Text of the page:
The museum actually is doing the opposite by restoring the forest, stabilizing the trails and helping with pond restoration.

The forest wet meadow
The forest wet meadow

It is currently leading a research-based restoration that includes removal of more than 45 harmful invasive species and restoration of many native species that have largely disappeared.

“We understand at the time Emily Harrison had her home here, there were 21 different species of ferns in the forest. and today there are only nine species,” Neugent said. “So it’s our plan to return the full composite of ferns along the northern bank of Fernbank Creek.”

It was because of all the ferns along the bank of the creek that led Emily Harrison to name the forest and her homestead — Fernbank. She founded the organization — Fernbank Inc. — in 1939 to preserve the forest.

Fernbank is one of the oldest conservation nonprofit institutions in the country following American Forest, the Sierra Club and the Audubon Society.

Tree pod experience
Tree pod experience

Asked about whether trees in the woodlands and Fernbank Forest would be saved, Neugent said that they had conducted a thorough tree inventory. A total of 479 trees were counted of which six were declared too sick or in poor condition. Six that had been planted recently along a roundabout will be removed. That will leave only six trees that will need to be cut down for the expansion.

“We have taken great pains to place the walkways between trees,” Neugent said. “We have made a great effort to preserve as many trees as possible.”

Part of the $20 million Fernbank campaign will include expanded access to the forest, and Neugent said that is expected to occur when the outdoor experiences will be unveiled to the public. Fernbank’s outdoor expansion will be included with the admission to the museum at no extra charge, and it will be free for members.

Maria Saporta, executive editor, is a longtime Atlanta business, civic and urban affairs journalist with a deep knowledge of our city, our region and state. From 2008 to 2020, she wrote weekly columns...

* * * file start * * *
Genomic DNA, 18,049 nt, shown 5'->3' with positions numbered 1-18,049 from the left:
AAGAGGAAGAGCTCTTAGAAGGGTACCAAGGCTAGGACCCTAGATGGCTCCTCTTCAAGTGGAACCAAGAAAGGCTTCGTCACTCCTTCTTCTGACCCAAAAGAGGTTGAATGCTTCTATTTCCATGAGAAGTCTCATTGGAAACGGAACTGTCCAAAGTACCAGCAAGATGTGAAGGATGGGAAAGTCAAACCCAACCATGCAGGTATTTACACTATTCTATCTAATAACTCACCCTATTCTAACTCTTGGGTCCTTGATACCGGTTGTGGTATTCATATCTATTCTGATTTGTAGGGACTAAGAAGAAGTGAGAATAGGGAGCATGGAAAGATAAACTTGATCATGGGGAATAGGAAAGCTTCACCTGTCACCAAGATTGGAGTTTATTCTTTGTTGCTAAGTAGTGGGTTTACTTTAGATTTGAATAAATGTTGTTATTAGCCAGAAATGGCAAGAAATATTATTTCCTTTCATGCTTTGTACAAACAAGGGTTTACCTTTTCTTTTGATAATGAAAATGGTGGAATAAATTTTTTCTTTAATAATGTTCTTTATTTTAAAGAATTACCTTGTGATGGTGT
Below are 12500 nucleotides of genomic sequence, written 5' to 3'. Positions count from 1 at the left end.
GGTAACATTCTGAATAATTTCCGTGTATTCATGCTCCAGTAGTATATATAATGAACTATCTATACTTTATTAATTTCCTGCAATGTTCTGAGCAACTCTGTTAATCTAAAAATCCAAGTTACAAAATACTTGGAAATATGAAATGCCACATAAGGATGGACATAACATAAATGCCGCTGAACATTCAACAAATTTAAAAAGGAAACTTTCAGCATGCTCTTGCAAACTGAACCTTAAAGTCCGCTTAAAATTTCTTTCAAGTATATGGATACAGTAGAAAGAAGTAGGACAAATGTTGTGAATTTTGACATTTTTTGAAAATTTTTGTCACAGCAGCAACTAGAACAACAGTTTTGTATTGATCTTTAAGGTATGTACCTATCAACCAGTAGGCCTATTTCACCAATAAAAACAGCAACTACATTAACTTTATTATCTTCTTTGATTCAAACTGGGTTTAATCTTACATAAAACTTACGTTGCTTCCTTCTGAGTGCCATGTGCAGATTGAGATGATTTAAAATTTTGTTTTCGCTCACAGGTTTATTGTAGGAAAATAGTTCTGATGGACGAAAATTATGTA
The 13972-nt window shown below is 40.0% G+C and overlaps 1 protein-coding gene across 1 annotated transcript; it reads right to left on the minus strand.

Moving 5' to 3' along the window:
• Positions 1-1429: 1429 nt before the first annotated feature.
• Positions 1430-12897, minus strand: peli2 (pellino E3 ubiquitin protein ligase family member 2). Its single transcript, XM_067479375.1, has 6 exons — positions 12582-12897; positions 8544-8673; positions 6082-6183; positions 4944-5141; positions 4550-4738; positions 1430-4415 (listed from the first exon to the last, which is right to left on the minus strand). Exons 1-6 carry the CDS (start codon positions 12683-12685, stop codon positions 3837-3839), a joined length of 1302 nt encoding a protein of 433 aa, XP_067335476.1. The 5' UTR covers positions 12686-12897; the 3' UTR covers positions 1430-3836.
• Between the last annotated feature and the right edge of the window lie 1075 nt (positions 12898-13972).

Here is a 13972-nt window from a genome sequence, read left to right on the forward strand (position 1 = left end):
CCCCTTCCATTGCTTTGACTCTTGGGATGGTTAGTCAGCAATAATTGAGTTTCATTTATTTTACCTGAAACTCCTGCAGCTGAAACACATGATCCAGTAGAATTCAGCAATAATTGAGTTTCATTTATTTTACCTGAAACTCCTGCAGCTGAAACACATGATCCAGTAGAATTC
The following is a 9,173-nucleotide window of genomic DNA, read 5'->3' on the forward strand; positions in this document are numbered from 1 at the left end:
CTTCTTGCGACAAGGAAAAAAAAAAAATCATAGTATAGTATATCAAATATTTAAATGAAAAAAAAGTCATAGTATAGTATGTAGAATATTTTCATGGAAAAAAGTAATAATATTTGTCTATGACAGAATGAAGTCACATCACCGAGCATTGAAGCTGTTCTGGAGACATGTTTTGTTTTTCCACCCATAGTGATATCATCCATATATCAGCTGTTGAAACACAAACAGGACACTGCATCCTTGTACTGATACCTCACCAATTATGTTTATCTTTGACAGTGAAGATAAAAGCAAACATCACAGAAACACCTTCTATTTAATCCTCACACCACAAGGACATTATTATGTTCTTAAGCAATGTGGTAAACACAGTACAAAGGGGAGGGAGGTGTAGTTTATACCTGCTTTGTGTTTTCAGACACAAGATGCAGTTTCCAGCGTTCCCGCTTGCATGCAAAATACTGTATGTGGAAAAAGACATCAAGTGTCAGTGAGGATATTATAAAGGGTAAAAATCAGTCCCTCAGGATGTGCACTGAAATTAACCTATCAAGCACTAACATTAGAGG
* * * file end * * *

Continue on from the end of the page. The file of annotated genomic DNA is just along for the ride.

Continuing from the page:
Join the Conversation


  1. The Museum does not yet have permission from the county for its “proposed” expansion. It will be kept to the requirements of historic Druid Hills, just like the other property owners here, we will make sure of it. This proposal does nothing but funnel money and attention away from their TRUE and original purpose, the CARE AND UPKEEP OF FERNBANK FOREST. It is STILL closed to the public, years later, proving that the current CEO, COO, and board have corrupted the mission of its founder, Emily Harrison. A shame for our neighborhood, for science, and education in this city.

  2. Emily Stewart Harrison was able to see the opening of Fernbank Science Center. She mentioned that this was her dream becoming a reality after waiting for so long; she was for progressive education, and she always a wanted a “school in the woods.” She would have never imagined that future Forest trustees would disconnect from the science center and lock the Forest gates. The “open Fernbank Forest” petition that has been circulating has several of Ms. Harrison’s descendants signatures.

  3. Susanne Pesterfield we think that goes back to 1939 when the original Fernbank Inc. was formed, so not sure what would be online from that time. It would seem that DeKalb County would have to have some records available, but we have no idea how one would get them. Perhaps Fernbank would be willing to share?

Leave a comment

Your email address will not be published. Required fields are marked *

This site uses Akismet to reduce spam. Learn how your comment data is processed.